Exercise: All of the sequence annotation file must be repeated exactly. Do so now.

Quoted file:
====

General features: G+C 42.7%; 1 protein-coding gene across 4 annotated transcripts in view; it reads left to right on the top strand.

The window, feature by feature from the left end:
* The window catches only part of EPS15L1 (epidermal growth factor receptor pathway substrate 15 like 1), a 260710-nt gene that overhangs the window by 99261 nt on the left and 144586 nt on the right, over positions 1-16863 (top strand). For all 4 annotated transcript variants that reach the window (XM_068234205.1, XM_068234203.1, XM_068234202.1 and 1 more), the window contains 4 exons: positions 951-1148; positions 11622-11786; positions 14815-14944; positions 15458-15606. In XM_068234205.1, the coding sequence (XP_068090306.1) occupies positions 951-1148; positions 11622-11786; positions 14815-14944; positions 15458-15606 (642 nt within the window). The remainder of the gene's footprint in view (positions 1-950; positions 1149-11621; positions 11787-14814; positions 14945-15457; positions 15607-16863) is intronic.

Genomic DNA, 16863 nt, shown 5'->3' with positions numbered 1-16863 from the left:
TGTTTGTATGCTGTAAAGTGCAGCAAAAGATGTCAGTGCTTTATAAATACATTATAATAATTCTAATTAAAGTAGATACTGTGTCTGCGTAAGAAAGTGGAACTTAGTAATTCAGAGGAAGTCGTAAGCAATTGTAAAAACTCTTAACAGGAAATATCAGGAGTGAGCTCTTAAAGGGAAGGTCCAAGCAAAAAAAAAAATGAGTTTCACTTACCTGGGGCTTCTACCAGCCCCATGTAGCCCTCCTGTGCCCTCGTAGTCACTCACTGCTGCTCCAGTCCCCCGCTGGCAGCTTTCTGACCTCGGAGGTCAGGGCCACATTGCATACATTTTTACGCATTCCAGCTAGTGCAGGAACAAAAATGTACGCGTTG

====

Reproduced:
General features: G+C 42.7%; 1 protein-coding gene across 4 annotated transcripts in view; it reads left to right on the top strand.

The window, feature by feature from the left end:
* The window catches only part of EPS15L1 (epidermal growth factor receptor pathway substrate 15 like 1), a 260710-nt gene that overhangs the window by 99261 nt on the left and 144586 nt on the right, over positions 1-16863 (top strand). For all 4 annotated transcript variants that reach the window (XM_068234205.1, XM_068234203.1, XM_068234202.1 and 1 more), the window contains 4 exons: positions 951-1148; positions 11622-11786; positions 14815-14944; positions 15458-15606. In XM_068234205.1, the coding sequence (XP_068090306.1) occupies positions 951-1148; positions 11622-11786; positions 14815-14944; positions 15458-15606 (642 nt within the window). The remainder of the gene's footprint in view (positions 1-950; positions 1149-11621; positions 11787-14814; positions 14945-15457; positions 15607-16863) is intronic.

Genomic DNA, 16863 nt, shown 5'->3' with positions numbered 1-16863 from the left:
TGTTTGTATGCTGTAAAGTGCAGCAAAAGATGTCAGTGCTTTATAAATACATTATAATAATTCTAATTAAAGTAGATACTGTGTCTGCGTAAGAAAGTGGAACTTAGTAATTCAGAGGAAGTCGTAAGCAATTGTAAAAACTCTTAACAGGAAATATCAGGAGTGAGCTCTTAAAGGGAAGGTCCAAGCAAAAAAAAAAATGAGTTTCACTTACCTGGGGCTTCTACCAGCCCCATGTAGCCCTCCTGTGCCCTCGTAGTCACTCACTGCTGCTCCAGTCCCCCGCTGGCAGCTTTCTGACCTCGGAGGTCAGGGCCACATTGCATACATTTTTACGCATTCCAGCTAGTGCAGGAACAAAAATGTACGCGTTG